A Gift That Keeps on Giving



 

Eventually, father time catches up with all of us. Once in awhile, I try to catch up with father time.

It took me over 40 years, but I can finally out fish my dad on occasion, although he’ll never admit it. He’ll blame it on my fancy new line or the way I operate my MinnKota bow mount to keep him away from the fish.

“Back in the old days, all I needed was a rowboat and a Lowrance green box,” my dad would probably say. And he’s right.

I remember when an old tin boat powered by a small 18 hp Mercury Hurricane outboard that met all of our needs whether we were fishing for panfish or walleyes, hunting waterfowl and even waterskiing.

I remember how much I treasured my first fiberglass rod and my first Johnson spinning reel, not only because they were mine, but because they represented a certain independence and maturity.

I know now how far ahead of his time he was at walleye fishing and my first five-pound walleye that he helped me catch. It seemed a lot bigger. I remember him working all night long on third shift, then taking my brother and me duck hunting all day long. He would place me on a muskrat house with my own 20 gauge single shot and a coffee can of shells that we loaded the night before. He would take a nap in the boat to get ready for the next night of work. I would sit with our lab and shoot at the ducks and from time to time, I would get lucky and hit one giving the dog something to do. At the age of 12, I reloaded shells instead of playing video games and looked forward to it. I remember walking behind him on marsh skis that I still use today on my own. This is why I remember my first duck like it was yesterday. I remember my first deer – I took it with a bow. He was more excited than I was!

I remember how big everything seemed. The lakes, the waves, the marshes, the woods, the weather and even the fish and game were larger than they are today.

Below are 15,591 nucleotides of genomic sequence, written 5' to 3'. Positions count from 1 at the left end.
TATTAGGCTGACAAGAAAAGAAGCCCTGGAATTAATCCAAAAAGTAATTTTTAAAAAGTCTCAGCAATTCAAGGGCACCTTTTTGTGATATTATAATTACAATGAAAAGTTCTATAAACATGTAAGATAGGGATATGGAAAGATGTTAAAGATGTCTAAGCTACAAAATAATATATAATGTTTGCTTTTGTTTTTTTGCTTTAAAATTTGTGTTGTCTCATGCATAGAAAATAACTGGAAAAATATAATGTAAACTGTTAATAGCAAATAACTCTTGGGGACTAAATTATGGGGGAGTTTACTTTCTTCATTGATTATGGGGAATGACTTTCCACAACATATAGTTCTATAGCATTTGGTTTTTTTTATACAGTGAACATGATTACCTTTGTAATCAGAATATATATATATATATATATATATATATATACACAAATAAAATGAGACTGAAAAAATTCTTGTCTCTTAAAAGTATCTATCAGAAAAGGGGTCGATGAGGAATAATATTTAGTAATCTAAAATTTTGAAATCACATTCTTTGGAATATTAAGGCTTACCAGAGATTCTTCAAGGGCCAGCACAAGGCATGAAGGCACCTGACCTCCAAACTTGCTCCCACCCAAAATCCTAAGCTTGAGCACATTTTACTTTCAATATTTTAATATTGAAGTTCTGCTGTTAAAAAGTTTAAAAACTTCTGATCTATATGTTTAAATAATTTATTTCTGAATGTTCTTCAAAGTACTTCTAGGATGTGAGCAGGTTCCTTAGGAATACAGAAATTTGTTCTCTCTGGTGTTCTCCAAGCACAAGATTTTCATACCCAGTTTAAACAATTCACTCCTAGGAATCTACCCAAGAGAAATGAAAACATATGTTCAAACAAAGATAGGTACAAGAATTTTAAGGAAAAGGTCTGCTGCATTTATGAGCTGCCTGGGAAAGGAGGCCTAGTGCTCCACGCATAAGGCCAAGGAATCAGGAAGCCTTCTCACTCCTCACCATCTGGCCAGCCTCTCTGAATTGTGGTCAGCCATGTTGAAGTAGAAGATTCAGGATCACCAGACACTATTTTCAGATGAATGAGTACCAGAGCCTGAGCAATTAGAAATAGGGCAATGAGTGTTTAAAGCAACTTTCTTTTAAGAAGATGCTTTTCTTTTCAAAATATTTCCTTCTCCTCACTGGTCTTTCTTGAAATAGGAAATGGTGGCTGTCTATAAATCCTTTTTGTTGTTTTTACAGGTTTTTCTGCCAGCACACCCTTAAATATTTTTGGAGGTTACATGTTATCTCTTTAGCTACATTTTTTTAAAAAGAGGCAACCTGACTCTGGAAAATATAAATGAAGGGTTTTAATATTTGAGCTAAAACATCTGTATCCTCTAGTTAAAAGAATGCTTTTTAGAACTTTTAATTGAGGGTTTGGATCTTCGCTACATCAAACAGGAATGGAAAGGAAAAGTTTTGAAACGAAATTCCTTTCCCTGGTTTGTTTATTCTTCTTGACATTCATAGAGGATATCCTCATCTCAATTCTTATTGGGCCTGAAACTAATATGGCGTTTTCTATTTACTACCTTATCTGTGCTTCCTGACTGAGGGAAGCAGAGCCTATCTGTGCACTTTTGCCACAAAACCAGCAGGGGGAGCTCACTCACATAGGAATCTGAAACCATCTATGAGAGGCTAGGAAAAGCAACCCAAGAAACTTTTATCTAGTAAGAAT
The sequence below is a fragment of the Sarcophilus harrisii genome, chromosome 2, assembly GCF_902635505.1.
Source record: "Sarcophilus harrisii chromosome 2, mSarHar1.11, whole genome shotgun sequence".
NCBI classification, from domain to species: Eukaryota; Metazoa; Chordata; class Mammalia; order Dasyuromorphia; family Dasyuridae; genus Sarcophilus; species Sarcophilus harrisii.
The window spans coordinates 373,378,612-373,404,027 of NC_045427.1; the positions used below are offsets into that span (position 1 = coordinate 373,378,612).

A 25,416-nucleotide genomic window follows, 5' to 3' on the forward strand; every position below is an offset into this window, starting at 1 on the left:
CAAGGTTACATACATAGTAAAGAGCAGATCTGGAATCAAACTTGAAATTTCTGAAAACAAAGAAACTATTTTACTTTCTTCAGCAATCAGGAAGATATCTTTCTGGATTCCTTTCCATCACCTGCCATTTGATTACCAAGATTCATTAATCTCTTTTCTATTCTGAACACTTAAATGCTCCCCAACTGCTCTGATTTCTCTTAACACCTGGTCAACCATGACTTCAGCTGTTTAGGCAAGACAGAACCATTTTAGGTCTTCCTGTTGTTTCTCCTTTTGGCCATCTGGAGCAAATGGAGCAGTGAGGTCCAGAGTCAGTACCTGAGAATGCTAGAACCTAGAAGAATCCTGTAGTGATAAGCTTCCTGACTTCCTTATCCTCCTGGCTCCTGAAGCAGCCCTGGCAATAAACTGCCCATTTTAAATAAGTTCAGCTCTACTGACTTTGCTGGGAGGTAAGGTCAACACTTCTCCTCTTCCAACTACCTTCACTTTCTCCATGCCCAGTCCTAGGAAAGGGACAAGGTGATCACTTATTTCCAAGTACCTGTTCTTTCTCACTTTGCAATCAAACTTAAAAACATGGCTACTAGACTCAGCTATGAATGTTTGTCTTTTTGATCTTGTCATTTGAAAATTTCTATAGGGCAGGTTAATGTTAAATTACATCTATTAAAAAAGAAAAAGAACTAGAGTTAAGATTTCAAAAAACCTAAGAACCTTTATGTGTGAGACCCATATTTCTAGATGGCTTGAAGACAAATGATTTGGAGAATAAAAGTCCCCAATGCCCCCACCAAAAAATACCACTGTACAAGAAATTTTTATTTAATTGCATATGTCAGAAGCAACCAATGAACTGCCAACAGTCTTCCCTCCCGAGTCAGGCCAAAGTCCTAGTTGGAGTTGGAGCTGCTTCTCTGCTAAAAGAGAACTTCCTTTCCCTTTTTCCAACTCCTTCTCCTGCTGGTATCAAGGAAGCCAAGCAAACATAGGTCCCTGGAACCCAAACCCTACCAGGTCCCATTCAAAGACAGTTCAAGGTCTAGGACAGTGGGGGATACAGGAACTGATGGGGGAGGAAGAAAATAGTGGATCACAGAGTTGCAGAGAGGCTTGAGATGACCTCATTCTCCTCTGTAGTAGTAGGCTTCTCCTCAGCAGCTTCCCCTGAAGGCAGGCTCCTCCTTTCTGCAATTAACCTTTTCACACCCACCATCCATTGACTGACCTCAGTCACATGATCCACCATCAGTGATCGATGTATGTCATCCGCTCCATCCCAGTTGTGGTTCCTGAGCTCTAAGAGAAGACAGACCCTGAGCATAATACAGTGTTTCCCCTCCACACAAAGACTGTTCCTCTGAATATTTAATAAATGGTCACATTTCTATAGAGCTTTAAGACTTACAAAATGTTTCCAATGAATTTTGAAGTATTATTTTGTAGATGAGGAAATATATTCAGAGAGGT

I might not remember them all, but I remember most of the outings my brother, Bruce, and I made with our father. I remember the sacrifices dad made to teach us how to hunt and fish and how to respect the resources that provided our fish and game.

I remember the messes Bruce and I got ourselves into. We would get lost in the woods, stuck in the marshes. We tangled lines. We created backlashes a bird would be proud of. We lost lures. We probably broke a rod or reel along the way, too.

I remember my dad’s patience. No matter how large our problems, he solved them. In fact, during those first few years, he had little time to fish himself. When dad took the boys fishing, he took the boys fishing.

I remember begging my father to let us keep a mess of bluegills, even though many of them were only three or four inches long. Dad would clean them, and we’d all talk about how good they were on the dinner table.

Now it’s my turn. June means warm weather and hungry fish. It also means Father’s Day. Although I can’t give my dad what he has given to me, I can take him fishing. We can share some of those old memories. We can argue about presentations. We can wager on the largest fish.

Maybe I’ll even out fish him, but I doubt it. Whether I catch a fish or not, I’m still the lucky one. I was fortunate enough to have somebody in my life to instill a passion for the outdoors that has shaped my life in a way I wouldn’t change for anything. This is for all the dads out there that spent time in the outdoors with their kids the way my dad did.

Thanks, Dad.